Humberside fire service has completed a fat dossier with detailed evacuation and firefighting plans. County council waste regulation officers, despairing of 'the lack of a national policy on tyre disposal', have warned the Government about a proliferation of dangerous dumps.
A further 25 million tyres will be discarded in Britain this year. Many will add to stockpiles - often illegal - which Whitehall has yet to finish counting.
'The Government doesn't want to know,' said Mike Medden, who has been bluntly telling Michael Howard, Secretary of State for the Environment. The island of tyres at Hibaldstow is half a mile long, 55 yards (50m) wide and 13ft (4m) high. Mr Medden bought the lot for pounds 1, invested pounds 350,000 in specialist shredding machinery, and expected last October to create a profitable business making fine rubber 'crumb'. Applications for recycled rubber remain as wide as the horizons of the former RAF bomber station near Brigg. 'But we're going out of business,' Mr Medden said. 'Prices of crumb have fallen by 57 per cent to pounds 100 a tonne. We can't compete with subsidised imports, especially from Germany - 6,000 tonnes of recycled tyre rubber which the Government allows to be dumped here are from Germany.'
Most British used tyres are collected by reputable companies. Some are exported for further road use. Others are re- moulded. Many are buried on landfill sites. But landfill sites are filling up and, for every scrupulous tyre company, there are many attracted to cheaper, no- questions-asked disposal techniques. Councils have powers to ask tyre dealers what happened to stocks which have been disposed of, but too few staff to police the industry.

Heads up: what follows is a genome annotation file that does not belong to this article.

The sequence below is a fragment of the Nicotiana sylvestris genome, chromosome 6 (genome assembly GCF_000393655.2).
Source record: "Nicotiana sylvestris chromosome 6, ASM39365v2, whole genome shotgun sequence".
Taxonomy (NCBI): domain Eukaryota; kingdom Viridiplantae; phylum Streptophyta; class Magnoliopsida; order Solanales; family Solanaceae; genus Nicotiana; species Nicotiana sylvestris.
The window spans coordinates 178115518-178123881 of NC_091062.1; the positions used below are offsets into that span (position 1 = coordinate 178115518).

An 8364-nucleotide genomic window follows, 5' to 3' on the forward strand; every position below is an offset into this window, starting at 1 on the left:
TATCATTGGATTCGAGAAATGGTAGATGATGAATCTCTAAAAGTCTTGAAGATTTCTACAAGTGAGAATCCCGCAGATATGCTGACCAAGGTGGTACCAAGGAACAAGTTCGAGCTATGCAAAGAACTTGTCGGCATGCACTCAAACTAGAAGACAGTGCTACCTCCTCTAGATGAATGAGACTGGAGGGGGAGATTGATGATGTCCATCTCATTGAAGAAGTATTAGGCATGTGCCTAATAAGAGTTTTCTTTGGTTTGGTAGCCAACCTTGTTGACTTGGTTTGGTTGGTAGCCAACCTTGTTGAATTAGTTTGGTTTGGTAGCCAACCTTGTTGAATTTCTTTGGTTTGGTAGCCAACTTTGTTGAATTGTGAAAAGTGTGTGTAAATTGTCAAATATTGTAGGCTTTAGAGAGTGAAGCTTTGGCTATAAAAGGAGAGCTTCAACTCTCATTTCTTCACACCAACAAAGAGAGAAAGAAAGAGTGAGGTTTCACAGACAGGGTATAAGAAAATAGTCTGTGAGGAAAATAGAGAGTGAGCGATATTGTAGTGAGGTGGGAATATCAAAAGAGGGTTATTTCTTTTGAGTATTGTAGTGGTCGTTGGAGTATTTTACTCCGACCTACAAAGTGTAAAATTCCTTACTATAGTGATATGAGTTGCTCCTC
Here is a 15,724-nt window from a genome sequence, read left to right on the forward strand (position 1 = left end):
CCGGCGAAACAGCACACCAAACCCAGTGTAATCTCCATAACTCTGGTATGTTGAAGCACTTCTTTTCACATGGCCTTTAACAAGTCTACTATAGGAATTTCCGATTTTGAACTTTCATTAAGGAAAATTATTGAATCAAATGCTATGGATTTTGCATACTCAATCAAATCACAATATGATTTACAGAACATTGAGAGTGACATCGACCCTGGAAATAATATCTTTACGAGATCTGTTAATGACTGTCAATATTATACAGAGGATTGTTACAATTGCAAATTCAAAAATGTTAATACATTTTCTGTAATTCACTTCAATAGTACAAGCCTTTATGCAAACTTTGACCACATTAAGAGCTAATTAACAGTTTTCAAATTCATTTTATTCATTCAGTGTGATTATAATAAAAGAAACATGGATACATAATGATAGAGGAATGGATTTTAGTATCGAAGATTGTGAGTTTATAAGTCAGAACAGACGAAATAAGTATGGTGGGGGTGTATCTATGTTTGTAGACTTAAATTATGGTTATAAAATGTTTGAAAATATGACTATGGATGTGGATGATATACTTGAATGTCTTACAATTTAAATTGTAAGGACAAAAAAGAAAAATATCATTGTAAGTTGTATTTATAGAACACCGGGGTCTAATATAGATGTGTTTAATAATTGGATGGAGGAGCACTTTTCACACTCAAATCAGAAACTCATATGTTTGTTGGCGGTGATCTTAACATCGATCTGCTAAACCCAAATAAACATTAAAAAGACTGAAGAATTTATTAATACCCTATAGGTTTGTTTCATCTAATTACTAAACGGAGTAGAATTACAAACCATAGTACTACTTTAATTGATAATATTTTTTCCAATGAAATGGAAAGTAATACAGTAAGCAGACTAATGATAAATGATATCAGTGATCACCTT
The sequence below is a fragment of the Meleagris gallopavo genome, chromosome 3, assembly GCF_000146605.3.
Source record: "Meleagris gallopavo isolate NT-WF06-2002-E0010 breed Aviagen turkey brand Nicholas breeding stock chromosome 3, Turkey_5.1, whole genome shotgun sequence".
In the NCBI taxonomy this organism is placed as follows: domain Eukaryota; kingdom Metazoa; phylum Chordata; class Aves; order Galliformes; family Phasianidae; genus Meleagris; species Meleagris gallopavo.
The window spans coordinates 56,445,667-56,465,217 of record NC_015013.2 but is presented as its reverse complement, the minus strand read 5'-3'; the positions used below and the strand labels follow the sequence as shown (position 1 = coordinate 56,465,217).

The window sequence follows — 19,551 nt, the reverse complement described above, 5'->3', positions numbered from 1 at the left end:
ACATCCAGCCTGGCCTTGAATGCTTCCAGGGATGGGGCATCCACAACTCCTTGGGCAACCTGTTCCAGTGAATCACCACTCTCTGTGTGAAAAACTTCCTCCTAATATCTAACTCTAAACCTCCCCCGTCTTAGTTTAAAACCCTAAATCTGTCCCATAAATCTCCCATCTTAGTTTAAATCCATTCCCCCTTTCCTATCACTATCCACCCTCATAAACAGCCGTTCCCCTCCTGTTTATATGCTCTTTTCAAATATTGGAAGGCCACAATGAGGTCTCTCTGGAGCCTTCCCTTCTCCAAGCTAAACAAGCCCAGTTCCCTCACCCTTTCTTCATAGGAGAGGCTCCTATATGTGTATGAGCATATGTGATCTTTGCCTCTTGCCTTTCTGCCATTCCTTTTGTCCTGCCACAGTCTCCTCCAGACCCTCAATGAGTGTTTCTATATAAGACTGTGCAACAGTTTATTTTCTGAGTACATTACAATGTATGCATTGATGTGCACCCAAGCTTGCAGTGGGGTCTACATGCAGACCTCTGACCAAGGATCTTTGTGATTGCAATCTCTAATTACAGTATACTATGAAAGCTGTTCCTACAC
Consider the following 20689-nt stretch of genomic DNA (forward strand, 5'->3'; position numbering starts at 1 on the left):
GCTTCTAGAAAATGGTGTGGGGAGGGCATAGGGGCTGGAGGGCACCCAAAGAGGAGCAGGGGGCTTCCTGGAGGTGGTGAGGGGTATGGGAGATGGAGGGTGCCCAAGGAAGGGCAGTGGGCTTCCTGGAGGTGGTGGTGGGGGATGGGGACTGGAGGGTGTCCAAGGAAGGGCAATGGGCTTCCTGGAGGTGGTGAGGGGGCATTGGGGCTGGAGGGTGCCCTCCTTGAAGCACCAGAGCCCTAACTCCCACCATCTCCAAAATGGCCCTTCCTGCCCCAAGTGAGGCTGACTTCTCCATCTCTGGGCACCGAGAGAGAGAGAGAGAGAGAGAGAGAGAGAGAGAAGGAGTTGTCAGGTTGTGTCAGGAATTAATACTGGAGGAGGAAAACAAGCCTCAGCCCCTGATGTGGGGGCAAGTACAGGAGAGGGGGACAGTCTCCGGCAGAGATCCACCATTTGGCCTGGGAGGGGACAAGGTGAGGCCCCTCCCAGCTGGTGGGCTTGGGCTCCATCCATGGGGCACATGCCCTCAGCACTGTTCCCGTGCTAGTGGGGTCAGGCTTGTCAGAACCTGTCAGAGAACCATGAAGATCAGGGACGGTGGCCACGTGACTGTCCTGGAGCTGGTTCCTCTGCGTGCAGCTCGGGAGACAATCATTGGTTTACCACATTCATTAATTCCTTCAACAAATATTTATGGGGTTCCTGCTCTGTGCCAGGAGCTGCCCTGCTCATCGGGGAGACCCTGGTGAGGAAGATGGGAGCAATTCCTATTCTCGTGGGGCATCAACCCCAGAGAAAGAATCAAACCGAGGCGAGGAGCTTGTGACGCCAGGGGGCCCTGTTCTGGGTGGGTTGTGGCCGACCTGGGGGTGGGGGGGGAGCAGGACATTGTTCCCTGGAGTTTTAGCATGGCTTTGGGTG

'All existing legitimate disposal routes are overloaded, with the result that millions of tyres are annually disposed of illegally,' waste regulation officers in Yorkshire and Humberside reported in June.
'Speculative accumulation' of tyres on stockpiles across the country has been waiting for breakthroughs in recycling technology which could make the owners rich, the report said. This 'unrealistic perception' has been made worse by another miscalculation - that tyres were valuable as fuel. 'Current markets for recycled rubber are too small to consume the backlog.'
If the Hibaldstow plant closes, Britain will be left with little tyre recycling capacity until the opening of a tyre-fuelled power station in Wolverhampton next year. Even that will not be able to consume the backlog of tyres which has been building stealthily, a black economy which has produced private fortunes and public expense.
The Hibaldstow dump is a typical example. A company began accepting tyres without local authority approval. A licence was subsequently granted because, the council said, that way some control might have been possible. Mr Medden reckons an average of 50p was paid to dump each of the 8 million tyres - a plausible revenue of pounds 4m. The company eventually folded. Its breaches of the law brought the maximum fine - pounds 2,000.
Open, empty country in Humberside, Lincolnshire and Cambridgeshire is especially attractive for illegal or speculative dumps. So was Hampole quarry, a disused limestone pit near Doncaster where waste regulation officers have struggled against successive waves of illegal dumping.
Mr Medden's attempts to find a market solution to tyre disposal problems have been commended by Brian Taylor, Humberside waste regulation officer. Mr Taylor searches government legislation in vain for the means to enforce the principle that 'the polluter pays'.
In Germany, the polluter pays 72p - a compulsory levy paid by vehicle owners on each new tyre, spent on recycling and responsible for the cheap crumb undercutting Mr Medden's business. 'In Britain, the poll tax payer pays, not the polluter,' Mr Taylor said.
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